The Tunguska event was not a meteorite. Scientists proposed a new explanation for the century-old mystery
Russian scientists have found a new explanation for the Tunguska event. They believe that catastrophic destruction in Russia arose after the passage of an iron asteroid through the Earth’s atmosphere. Shock waves tumbled down trees in the taiga, leaving no meteorite fragments on the surface.
On June 30, 1908, an event occurred over Siberia in the region of the Podkamennaya Tunguska River. The scientists still argue about its reasons. Decades of research have not brought any new results.
Researchers from the Krasnoyarsk Scientific Center performed calculations of the trajectory and mass of the space object, the external forces acting on it and changes in the initial velocity to find out what it was.
According to scientists, the destruction created by the Tunguska space body could be caused by a shock wave. An explosive strike could occur when an iron object passed through the Earth’s atmosphere. This hypothesis contradicts the widespread belief that the Tunguska event was the result of the fall of the comet's core consisting of ice.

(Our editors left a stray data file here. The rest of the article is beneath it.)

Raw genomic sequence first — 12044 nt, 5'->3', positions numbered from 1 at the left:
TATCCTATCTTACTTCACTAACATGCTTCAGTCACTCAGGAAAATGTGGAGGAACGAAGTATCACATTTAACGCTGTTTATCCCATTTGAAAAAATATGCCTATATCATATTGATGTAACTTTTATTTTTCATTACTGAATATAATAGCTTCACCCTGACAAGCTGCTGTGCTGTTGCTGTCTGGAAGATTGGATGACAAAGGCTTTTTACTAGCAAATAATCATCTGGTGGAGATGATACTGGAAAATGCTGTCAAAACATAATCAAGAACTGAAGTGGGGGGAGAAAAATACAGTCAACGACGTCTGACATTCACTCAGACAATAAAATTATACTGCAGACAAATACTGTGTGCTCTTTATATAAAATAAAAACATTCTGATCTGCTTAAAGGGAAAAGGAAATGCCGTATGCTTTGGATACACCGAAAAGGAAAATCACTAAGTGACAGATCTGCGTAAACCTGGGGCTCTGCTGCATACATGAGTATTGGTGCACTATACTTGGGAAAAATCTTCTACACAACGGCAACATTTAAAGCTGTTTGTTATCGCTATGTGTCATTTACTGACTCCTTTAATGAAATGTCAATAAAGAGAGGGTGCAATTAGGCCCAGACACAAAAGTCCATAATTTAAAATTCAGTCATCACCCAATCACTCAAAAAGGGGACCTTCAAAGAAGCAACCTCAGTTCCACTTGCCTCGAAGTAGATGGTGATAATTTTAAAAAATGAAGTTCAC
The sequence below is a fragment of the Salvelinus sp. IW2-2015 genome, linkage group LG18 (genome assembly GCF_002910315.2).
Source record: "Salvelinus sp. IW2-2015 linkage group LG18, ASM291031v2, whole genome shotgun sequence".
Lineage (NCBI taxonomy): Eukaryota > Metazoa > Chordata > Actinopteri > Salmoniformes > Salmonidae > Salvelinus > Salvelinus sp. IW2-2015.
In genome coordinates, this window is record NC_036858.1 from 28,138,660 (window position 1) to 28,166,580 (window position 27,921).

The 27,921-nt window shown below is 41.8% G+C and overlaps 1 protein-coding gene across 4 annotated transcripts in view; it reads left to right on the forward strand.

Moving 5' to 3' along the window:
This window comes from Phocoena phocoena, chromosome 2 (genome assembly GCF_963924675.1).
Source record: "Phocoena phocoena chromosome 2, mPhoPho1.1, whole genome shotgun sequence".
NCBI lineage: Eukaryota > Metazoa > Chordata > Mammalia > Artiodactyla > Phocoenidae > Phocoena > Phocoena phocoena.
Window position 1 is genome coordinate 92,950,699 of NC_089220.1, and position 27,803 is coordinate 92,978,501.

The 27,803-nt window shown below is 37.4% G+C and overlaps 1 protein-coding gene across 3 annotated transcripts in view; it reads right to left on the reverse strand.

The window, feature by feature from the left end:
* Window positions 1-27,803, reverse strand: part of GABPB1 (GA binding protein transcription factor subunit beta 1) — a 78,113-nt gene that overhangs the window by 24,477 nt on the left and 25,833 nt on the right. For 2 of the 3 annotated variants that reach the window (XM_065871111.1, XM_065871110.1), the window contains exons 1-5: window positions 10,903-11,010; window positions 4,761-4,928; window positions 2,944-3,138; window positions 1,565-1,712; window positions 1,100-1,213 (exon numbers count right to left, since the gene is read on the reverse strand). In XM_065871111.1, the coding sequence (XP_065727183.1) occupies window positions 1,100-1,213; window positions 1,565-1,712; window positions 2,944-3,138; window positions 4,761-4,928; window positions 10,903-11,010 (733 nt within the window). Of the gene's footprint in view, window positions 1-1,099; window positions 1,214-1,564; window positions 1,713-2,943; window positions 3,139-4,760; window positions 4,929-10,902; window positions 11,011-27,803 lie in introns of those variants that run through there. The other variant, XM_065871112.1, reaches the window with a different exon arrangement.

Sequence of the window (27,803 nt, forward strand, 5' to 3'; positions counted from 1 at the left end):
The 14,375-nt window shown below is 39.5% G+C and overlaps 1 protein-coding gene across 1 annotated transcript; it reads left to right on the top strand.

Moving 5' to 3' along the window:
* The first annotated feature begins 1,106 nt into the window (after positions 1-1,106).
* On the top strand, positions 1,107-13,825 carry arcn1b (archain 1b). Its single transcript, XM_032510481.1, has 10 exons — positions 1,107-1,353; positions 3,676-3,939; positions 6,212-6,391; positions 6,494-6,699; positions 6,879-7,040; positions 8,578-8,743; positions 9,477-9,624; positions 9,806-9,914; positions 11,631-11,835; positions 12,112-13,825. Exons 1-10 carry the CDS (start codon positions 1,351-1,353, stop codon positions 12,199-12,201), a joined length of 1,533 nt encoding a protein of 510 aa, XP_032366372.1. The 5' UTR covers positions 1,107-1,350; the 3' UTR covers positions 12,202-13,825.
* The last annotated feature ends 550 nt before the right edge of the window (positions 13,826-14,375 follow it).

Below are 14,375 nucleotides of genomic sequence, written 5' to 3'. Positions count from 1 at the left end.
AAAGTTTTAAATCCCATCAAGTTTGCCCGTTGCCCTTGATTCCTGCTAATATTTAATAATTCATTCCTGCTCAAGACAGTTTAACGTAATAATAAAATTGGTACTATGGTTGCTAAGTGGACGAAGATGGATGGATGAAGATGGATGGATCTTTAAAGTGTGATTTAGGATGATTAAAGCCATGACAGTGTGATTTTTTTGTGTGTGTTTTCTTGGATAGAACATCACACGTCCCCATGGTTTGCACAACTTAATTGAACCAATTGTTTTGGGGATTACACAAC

To test the theory, scientists have created a model of the behaviour pattern of small asteroids in the Earth’s atmosphere. “We calculated the trajectory characteristics for space objects with a diameter of 200 to 50 meters, consisting of iron, ice or rock, such as quartz and lunar soil,” explains Sergey Karpov, a leading researcher at the Institute of Physics of the Krasnoyarsk Scientific Center. “The model shows that the Tunguska body could have not consisted of stone or ice, since the low strength of these internally heterogeneous materials leads to the rapid destruction of such bodies in the atmosphere under tremendous aerodynamic pressure.”
The simulation results showed that the Tunguska phenomenon was caused by an iron asteroid ranging in size from 100 to 200 meters. It passed through the Earth’s atmosphere at an altitude of 10-15 kilometers at a speed of about 20 kilometers per second. Then the asteroid continued to move in a circumsolar orbit, losing about half of its initial mass, which could have exceeded three million tons.
Such an object could create a shock wave, capable of knocking down trees over an area of more than one and a half thousand square kilometers, without leaving any traces of the original body on the Earth's surface.